A quick review of the latest books I’ve read in some series I follow. I am in the middle of all these series, so it’s difficult to review a later adventure without spoiling for those who are not familiar with the series. So here’s quick rating system and recommendation:
Kate Daniels: 5 stars, recommended for fans of supernatural and kick-ass heroines
Thursday Next: 4 stars, recommended for bookworms fond of wordplay, the quirky and literary references
Lady Emily: 3.5 stars, recommended for fans of clever, easy-breezy historical mysteries
Flavia de Luce: 2.5 stars, recommended for fans of child narrators and unusual detectives
Magic Slays—Kate Daniels #5 by Ilona Andrews
I do love Kate. And Curran. Last summer Salon published a list of romance reads for the summer. I don’t read romance novels, but the Kate Daniels book sounded promising, so I started reading the first one, Magic Bites. I was hooked. It is considered Urban Fantasy, and it can be violent. Kate is a mercenary. It’s her job to hunt down and kill supernatural beasties, which she does quite well. Kate is so kick-ass and I love the alternate reality/future reality Atlanta where magic and technology coexist, not particularly peacefully, by sliding back and forth. When the tech is up and the magic is down, cars will run and the telephones work. When the tech falls and the magic us up, residents must rely on magical and supernatural wards and charms to protect themselves. It’s a very cool world. The romance is between Kate and Curran, leader of the Pack, the Atlanta chapter of animal shapeshifters, but I wouldn’t call these books romance novels. Kate and Curran’s relationship isn’t the driving plot–the real story is whatever badness is happening in Atlanta that requires Kate’s attention.
Dangerous to Know—Lady Emily #5 by Tasha Alexander
I discovered Lady Emily when I picked up Tears of Pearl, her fourth adventure, at my local library, not realizing it was part of a series. I was attracted to the book because of its setting—19th century Constantinople. I enjoyed Lady Emily and went back and read about her previous escapades at home in London and on a trip to Vienna. Vienna is another of my little passions. Those of you equally intrigued should read The Little Book. Amazing—one of my top reads of 2010. Anyway, I am one of those people who takes book recommendations from fictional characters, and after meeting Lady Emily, I purchased the Robert Graves translations of The Iliad and The Odyssey. Emily discovers a passion for ancient Greek. Needless to say, Lady Emily and I have become quite good friends.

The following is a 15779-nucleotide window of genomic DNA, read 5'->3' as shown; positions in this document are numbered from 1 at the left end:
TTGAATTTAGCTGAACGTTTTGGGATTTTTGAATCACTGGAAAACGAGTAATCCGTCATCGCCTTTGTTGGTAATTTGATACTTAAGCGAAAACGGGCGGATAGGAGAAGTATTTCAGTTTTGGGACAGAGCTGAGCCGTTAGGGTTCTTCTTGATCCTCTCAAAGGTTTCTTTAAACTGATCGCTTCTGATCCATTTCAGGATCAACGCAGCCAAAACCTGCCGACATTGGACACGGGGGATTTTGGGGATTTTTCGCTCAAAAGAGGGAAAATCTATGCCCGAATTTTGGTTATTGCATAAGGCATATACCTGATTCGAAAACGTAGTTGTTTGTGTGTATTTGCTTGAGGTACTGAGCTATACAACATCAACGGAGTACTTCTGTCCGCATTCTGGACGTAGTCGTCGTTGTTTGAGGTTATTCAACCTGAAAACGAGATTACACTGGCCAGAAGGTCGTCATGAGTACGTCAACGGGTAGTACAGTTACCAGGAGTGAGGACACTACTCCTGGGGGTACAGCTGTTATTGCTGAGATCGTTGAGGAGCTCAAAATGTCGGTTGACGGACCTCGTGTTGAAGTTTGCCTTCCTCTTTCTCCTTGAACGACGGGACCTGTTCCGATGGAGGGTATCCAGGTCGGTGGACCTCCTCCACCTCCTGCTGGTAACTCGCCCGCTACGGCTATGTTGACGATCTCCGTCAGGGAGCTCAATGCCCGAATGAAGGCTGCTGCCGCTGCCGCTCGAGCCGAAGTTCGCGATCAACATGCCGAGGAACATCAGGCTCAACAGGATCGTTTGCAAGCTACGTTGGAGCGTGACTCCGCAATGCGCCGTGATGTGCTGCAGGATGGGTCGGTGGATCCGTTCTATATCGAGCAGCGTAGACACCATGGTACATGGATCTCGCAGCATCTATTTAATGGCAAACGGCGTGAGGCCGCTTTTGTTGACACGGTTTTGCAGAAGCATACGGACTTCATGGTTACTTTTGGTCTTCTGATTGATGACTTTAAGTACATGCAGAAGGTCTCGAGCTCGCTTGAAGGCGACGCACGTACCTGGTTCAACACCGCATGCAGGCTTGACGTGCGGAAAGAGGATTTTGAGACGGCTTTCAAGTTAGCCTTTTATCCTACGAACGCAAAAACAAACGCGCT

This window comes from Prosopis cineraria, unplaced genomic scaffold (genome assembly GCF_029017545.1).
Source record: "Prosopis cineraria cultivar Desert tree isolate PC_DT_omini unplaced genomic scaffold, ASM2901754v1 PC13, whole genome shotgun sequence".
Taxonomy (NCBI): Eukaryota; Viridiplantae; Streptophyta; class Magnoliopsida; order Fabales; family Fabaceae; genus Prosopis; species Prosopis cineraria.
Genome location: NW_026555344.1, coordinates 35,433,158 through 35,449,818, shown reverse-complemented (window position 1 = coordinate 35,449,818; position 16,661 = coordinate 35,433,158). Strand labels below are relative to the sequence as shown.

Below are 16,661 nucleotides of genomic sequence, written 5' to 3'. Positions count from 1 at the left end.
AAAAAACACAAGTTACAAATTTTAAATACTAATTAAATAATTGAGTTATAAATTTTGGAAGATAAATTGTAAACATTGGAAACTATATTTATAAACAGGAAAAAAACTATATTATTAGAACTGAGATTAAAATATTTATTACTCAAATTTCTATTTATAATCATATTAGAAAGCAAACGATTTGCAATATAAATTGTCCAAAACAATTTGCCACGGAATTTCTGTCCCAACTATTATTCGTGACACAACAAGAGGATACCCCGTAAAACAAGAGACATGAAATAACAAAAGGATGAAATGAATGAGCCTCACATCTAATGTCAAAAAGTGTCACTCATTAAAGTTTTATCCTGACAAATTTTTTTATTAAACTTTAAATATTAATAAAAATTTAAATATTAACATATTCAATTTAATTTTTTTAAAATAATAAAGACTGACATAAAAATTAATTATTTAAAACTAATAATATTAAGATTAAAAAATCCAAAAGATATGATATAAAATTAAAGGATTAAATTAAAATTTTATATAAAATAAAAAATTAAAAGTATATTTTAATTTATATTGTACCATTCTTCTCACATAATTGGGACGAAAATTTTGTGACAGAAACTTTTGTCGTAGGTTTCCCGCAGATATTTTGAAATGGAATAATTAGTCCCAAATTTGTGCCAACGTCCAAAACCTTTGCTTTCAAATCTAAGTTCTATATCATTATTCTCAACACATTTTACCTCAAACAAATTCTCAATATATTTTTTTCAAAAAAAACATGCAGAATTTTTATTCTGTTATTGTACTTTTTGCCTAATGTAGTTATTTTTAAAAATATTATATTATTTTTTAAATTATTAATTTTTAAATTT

I was looking forward to her next adventure, as was my mother, apparently. When I brought Lady Emily #5 home from the library, my mother stole it and began reading it. She then proceeded to spoil it by declaring she already knew who the murderer was and shouting from the opposite end of the house “It’s X! It’s X!” She can be quite aggravating sometimes. Consequently, when I was finally able to ready Lady Emily #5 myself, much of the joy had been lost. Lesson learned: when Lady Emily #6 is published, I shall hide it from mama until I have read it myself. Hmmph.